The rules for taking your pet to any EU country will change if the UK leaves the EU with no deal.
You must get your dog or cat microchipped and then vaccinated against rabies before it can travel.
Further information can be found on the UK government website.
The short answer: Yes, but it may be more difficult as you will need to ensure your pet has had the relevant veterinary checks and some additional documentation.
Will data roaming charges change?
Currently you can travel in the EU with guaranteed surcharge-free roaming. This means you can use your mobile devices to make calls, send texts and use mobile data services for no more than you would be charged when in the UK.
After 31 October 2019, it is likely that roaming will remain surcharge-free however the amount that EU mobile operators would be able to charge UK operators for providing roaming services would no longer be regulated. This would mean that surcharge-free roaming when you travel to the EU could no longer be guaranteed.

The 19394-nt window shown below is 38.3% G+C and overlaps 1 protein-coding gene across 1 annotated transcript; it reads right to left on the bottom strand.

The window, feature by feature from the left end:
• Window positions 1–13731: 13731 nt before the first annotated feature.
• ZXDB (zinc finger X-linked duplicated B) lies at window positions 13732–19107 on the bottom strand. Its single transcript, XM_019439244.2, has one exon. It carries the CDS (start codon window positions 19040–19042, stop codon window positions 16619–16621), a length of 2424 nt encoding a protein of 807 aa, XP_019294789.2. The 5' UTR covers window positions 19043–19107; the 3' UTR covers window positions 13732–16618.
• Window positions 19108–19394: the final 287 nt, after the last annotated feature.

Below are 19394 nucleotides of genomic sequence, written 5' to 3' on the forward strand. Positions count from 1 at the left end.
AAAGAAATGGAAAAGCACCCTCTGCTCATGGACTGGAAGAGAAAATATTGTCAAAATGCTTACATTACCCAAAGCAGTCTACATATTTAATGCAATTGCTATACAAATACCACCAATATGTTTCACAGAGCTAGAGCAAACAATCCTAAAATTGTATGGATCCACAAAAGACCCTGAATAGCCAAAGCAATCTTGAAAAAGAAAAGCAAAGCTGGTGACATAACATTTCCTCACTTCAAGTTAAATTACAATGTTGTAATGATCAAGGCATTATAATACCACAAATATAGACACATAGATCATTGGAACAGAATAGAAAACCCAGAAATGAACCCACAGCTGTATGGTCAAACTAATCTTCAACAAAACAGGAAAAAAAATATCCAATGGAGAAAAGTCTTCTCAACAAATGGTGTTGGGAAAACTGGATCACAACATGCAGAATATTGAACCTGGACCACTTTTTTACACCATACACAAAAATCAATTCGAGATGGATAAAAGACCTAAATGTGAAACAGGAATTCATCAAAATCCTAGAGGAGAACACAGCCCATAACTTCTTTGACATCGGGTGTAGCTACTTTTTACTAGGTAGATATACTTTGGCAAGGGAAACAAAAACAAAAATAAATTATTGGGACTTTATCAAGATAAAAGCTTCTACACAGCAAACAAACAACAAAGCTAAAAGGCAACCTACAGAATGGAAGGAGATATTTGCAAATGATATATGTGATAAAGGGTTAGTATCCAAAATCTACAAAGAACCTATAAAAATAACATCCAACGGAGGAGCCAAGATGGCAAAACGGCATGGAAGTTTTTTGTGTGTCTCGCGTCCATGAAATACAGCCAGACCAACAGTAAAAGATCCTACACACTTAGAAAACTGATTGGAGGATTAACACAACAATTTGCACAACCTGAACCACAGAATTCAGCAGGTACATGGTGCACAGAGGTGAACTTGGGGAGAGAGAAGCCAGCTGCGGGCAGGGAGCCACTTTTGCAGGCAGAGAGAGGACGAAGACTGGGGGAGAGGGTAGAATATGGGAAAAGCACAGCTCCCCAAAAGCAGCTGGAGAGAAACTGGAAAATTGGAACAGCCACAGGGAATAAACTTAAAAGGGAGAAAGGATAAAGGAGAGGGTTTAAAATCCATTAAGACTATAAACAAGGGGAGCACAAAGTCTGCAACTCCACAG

Most UK mobile operators have confirmed that they will not be reintroducing roaming charges.
The short answer: No, all major UK mobile network carriers including EE, Vodafone, Three and o2 have confirmed that roaming charges will not be reintroduced.
Package Travel Regulations
Customers who book a package holiday with a UK travel company enjoy the most comprehensive consumer protection: if you book a package, your holiday will be protected under the Package Travel Regulations, meaning you have a right to a full refund if your holiday can no longer be provided.
The UK Government has confirmed that the Package Travel Regulations will remain in the UK law when the UK leaves the EU.
Your consumer rights in regards to travelling will remain largely unchanged.
You will have the same rights under UK law in the event of denied boarding, cancellation or long delay of passenger air, rail, road or sea services. For EU registered passenger transport operators, EU law will continue to apply in respect of journeys to and from the EU.
Other changes and important information
There are other changes that may apply when the UK leaves the EU.
If there’s no deal, you’ll need to declare cash of £10,000 or more (or the equivalent in another currency) if you take it between the UK and any other country.